The Mozart Effect

By: Christina Ferrari

I listen to music when I study. My boyfriend thinks I’m crazy, my mom doesn’t understand it. But I can’t concentrate any other way. Especially when it comes to paper writing, having a little Kina Grannis or acoustic guitar playing in the background helps me stay focused on the task at hand and brings me back to what I’m supposed to be thinking about as opposed to letting my mind wander all over the place.

I can’t do coffee shops, they’re way too noisy, too distracting with people coming in and out, and they’re expensive (I feel like I have to order something just to sit down and use free WiFi, that can get pricey pretty quickly. I’ll stick to my free tea and iced coffee drinks at home).

The library is way too silent and there’s something about them that make them always so cold. No matter whether it’s the campus library or a public library, they love to blast the AC.

But in my room, on my couch or at my desk with some calming indie tunes I can get in the zone pretty quickly. And I’m not that crazy, research has shown that certain types of music can stimulate your brain and increase concentration…depending on what you’re working on. They call it the Mozart Effect, a study found that listening to music (without lyrics) can improve spatial processing and accuracy linguistic processing. That being said, other studies have shown that music leads to lower test scores. Scientifically speaking, the jury is still out about the role of music in academic performance. But in my humble opinion, from my experience, I have found that I’m much more focused and less stressed (and I find studying more enjoyable) when my speakers are serenade me.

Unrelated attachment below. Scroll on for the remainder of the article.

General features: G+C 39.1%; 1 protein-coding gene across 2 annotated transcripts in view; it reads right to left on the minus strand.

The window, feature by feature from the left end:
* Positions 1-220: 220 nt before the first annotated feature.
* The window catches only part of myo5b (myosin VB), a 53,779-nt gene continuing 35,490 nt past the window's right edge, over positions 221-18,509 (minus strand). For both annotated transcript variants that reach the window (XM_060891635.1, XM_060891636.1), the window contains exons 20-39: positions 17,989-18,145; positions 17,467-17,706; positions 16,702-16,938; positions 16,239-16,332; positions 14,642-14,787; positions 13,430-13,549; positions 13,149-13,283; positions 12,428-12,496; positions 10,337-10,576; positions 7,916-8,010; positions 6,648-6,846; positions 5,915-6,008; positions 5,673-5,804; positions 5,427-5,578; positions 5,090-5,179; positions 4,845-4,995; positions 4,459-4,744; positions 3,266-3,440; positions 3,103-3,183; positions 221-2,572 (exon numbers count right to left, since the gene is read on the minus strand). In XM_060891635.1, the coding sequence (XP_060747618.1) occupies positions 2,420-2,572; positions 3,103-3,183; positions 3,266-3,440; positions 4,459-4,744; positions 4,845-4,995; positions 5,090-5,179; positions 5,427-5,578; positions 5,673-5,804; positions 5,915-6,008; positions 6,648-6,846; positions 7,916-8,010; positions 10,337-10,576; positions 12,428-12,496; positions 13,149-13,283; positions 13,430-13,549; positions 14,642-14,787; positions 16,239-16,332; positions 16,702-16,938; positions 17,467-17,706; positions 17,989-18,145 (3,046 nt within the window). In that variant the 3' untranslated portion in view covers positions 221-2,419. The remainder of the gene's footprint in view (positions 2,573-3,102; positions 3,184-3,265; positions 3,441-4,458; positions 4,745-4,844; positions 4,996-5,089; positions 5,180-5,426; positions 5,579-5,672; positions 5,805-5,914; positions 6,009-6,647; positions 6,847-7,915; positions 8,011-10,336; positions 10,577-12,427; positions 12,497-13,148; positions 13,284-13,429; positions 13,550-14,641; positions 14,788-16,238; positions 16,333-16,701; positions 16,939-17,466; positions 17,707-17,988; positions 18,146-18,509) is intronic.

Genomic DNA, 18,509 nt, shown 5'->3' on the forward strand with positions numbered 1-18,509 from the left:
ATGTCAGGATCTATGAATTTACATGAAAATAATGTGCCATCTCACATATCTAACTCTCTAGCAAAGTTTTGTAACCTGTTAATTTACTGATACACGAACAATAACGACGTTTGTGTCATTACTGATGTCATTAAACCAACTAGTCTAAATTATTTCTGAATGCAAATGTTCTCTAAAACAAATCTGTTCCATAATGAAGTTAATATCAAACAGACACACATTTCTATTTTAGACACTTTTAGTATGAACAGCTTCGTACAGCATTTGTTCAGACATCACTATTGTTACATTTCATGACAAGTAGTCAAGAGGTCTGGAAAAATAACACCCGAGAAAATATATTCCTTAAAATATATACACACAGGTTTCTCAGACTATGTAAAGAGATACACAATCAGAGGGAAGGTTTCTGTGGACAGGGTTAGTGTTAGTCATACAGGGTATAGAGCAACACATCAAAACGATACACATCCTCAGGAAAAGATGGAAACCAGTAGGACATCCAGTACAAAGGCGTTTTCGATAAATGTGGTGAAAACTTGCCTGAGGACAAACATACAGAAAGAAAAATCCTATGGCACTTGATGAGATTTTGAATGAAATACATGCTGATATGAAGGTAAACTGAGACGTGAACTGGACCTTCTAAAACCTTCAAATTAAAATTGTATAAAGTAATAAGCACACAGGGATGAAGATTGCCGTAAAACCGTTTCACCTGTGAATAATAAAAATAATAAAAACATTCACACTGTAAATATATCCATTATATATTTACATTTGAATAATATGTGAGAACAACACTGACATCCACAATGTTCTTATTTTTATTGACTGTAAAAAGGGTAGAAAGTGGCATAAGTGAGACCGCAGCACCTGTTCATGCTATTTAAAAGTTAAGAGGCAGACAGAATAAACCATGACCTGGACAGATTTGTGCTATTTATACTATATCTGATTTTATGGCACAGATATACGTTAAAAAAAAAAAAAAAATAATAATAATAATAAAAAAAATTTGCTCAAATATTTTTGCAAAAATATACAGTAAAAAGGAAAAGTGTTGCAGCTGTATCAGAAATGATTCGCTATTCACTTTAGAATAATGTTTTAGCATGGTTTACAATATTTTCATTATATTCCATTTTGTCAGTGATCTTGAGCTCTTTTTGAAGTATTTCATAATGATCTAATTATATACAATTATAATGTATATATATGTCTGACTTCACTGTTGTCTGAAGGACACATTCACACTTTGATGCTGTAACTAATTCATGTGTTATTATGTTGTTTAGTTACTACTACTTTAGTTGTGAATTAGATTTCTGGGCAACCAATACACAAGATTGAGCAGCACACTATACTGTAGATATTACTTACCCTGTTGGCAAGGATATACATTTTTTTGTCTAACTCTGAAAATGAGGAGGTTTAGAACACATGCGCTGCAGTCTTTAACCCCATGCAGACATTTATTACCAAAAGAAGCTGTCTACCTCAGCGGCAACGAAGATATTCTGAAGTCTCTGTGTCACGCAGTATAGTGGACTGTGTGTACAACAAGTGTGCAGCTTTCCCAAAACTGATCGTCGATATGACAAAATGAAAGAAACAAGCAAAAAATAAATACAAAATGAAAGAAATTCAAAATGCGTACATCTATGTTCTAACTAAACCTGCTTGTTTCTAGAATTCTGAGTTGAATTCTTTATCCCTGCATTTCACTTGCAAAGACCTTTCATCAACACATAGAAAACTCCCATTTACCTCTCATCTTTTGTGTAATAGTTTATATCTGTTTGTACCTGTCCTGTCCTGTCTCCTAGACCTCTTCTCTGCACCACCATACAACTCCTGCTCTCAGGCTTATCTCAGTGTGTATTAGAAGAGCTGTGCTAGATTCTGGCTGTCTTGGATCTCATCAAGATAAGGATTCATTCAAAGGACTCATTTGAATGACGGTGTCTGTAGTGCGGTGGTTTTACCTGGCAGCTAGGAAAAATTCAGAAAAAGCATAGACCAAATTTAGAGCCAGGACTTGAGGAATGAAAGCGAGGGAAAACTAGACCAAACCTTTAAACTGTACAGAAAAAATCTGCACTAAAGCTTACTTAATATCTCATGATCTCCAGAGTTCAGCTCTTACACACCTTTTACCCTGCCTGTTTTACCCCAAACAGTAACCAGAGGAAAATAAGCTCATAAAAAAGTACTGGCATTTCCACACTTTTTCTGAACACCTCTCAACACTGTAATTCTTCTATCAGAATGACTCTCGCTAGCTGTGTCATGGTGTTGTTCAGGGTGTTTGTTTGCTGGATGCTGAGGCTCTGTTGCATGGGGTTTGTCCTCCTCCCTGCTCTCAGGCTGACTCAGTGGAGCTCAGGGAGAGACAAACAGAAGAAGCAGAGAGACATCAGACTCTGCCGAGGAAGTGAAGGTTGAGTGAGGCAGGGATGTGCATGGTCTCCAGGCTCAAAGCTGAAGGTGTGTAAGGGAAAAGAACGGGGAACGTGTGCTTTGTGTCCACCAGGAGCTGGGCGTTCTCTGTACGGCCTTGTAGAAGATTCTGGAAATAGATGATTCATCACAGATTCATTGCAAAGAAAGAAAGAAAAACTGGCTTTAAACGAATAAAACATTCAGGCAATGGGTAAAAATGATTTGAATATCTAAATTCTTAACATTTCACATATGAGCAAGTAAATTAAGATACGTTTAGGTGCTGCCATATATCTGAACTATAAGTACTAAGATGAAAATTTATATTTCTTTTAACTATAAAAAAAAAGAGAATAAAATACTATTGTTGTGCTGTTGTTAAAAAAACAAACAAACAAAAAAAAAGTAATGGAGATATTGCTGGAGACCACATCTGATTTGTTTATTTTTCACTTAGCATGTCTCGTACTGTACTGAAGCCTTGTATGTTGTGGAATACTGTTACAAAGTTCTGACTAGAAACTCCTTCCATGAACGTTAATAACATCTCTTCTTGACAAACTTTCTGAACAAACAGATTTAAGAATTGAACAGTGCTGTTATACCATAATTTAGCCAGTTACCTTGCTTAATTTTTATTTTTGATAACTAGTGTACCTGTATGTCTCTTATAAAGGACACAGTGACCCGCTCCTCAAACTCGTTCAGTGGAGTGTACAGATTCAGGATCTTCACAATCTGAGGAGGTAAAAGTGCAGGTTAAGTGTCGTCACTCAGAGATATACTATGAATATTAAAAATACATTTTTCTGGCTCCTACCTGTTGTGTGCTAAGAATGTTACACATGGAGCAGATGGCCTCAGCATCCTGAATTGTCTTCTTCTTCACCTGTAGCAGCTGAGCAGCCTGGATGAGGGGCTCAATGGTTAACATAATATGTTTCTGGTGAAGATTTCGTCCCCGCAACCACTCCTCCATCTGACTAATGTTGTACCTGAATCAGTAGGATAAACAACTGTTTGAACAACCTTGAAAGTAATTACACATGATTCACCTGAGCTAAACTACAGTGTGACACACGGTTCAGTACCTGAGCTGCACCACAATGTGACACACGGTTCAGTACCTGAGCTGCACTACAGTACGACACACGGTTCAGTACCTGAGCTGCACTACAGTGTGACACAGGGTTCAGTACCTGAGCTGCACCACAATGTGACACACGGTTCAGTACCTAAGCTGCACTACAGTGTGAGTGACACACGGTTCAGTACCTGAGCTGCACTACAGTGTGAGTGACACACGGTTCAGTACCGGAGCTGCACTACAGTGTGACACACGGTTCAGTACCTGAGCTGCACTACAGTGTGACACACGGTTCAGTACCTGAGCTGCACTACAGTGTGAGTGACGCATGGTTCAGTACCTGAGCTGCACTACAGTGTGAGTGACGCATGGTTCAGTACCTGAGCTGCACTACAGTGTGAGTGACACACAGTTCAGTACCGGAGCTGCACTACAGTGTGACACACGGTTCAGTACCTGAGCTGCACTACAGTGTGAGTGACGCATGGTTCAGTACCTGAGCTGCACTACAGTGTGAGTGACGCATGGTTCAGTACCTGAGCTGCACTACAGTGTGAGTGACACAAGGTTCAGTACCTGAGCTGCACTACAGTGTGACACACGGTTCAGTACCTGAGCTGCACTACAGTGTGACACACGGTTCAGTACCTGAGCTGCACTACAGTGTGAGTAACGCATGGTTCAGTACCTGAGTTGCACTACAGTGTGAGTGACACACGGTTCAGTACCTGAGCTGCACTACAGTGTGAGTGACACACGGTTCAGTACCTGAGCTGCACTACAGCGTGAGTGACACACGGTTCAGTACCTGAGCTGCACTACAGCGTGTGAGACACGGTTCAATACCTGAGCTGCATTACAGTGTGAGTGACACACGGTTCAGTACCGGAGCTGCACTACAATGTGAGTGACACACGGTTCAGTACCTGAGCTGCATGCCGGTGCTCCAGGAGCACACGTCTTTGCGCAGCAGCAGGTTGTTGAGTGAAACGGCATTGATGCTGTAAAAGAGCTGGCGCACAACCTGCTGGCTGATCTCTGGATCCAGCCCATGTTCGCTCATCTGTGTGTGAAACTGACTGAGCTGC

So what about you? When you need to concentrate, is Pandora playing? Are headphones in? Or are you one of those silent types? Let us know what you think about my study habit and what you’ve found makes sense for you when it comes to diving into textbooks and typing up an essay.

Student Affairs - the First Years

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